born Dec. 14, 1909, Boulder, Colo., U.S.
died Nov. 5, 1975, New York, N.Y., U.S.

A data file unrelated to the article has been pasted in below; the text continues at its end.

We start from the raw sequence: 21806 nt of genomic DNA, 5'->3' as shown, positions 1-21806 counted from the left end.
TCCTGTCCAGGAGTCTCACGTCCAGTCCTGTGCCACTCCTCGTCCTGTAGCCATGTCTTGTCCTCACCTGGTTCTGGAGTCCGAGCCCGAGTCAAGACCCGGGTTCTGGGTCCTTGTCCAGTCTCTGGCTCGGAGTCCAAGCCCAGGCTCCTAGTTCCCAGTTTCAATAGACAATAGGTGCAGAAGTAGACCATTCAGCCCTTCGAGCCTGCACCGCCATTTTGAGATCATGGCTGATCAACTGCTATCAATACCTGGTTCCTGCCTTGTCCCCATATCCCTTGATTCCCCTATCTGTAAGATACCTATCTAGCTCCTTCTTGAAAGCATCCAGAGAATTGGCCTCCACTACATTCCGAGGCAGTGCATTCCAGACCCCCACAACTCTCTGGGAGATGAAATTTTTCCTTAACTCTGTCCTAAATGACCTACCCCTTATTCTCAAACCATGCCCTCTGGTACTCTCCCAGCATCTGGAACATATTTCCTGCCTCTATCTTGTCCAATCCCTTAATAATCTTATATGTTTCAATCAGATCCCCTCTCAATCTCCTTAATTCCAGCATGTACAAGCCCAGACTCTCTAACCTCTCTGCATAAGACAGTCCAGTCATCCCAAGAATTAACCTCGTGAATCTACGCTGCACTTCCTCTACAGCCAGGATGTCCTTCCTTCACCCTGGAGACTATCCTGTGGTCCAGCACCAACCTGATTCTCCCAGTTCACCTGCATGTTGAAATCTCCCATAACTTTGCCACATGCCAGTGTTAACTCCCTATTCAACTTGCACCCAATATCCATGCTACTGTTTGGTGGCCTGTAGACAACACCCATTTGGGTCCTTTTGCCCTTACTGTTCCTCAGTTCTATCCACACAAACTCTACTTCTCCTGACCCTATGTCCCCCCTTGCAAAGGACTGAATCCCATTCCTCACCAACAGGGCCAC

He worked with George Wells Beadle at Stanford University, where they confirmed that all biochemical processes in organisms are ultimately controlled by genes, that these processes can be broken down into a series of individual sequential chemical reactions, each controlled by a single gene, and that mutation of a single gene changes the cell's ability to carry out only a single chemical reaction. Each gene was found to determine the structure of a specific enzyme (the "one gene, one enzyme" hypothesis). With Joshua Lederberg , Tatum discovered the occurrence of genetic recombination , or "sex," between certain bacteria. Largely because of their efforts, bacteria became the main source of information about genetic control of biochemical processes in the cell. Tatum, Beadle, and Lederberg shared the Nobel Prize in 1958.